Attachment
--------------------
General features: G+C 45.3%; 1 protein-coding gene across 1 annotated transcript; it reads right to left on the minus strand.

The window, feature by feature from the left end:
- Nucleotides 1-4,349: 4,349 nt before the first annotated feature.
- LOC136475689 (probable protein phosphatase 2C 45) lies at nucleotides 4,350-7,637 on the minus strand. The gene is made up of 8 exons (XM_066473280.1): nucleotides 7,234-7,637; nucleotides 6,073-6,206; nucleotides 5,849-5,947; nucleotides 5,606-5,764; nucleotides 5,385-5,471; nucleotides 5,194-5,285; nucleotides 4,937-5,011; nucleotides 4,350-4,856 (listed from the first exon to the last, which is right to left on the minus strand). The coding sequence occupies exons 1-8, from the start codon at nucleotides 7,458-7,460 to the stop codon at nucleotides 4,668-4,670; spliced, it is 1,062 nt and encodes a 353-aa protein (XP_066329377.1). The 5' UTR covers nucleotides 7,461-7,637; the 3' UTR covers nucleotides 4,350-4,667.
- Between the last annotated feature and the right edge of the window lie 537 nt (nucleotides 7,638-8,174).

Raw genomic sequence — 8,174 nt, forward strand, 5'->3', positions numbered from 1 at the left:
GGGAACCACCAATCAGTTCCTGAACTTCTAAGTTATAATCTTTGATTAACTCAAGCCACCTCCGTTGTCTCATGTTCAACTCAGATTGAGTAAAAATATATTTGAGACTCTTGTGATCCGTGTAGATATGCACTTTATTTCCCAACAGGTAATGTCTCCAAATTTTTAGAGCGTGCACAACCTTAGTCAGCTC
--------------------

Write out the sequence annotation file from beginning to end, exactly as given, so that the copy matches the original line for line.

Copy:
General features: G+C 45.3%; 1 protein-coding gene across 1 annotated transcript; it reads right to left on the minus strand.

The window, feature by feature from the left end:
- Nucleotides 1-4,349: 4,349 nt before the first annotated feature.
- LOC136475689 (probable protein phosphatase 2C 45) lies at nucleotides 4,350-7,637 on the minus strand. The gene is made up of 8 exons (XM_066473280.1): nucleotides 7,234-7,637; nucleotides 6,073-6,206; nucleotides 5,849-5,947; nucleotides 5,606-5,764; nucleotides 5,385-5,471; nucleotides 5,194-5,285; nucleotides 4,937-5,011; nucleotides 4,350-4,856 (listed from the first exon to the last, which is right to left on the minus strand). The coding sequence occupies exons 1-8, from the start codon at nucleotides 7,458-7,460 to the stop codon at nucleotides 4,668-4,670; spliced, it is 1,062 nt and encodes a 353-aa protein (XP_066329377.1). The 5' UTR covers nucleotides 7,461-7,637; the 3' UTR covers nucleotides 4,350-4,667.
- Between the last annotated feature and the right edge of the window lie 537 nt (nucleotides 7,638-8,174).

Raw genomic sequence — 8,174 nt, forward strand, 5'->3', positions numbered from 1 at the left:
GGGAACCACCAATCAGTTCCTGAACTTCTAAGTTATAATCTTTGATTAACTCAAGCCACCTCCGTTGTCTCATGTTCAACTCAGATTGAGTAAAAATATATTTGAGACTCTTGTGATCCGTGTAGATATGCACTTTATTTCCCAACAGGTAATGTCTCCAAATTTTTAGAGCGTGCACAACCTTAGTCAGCTC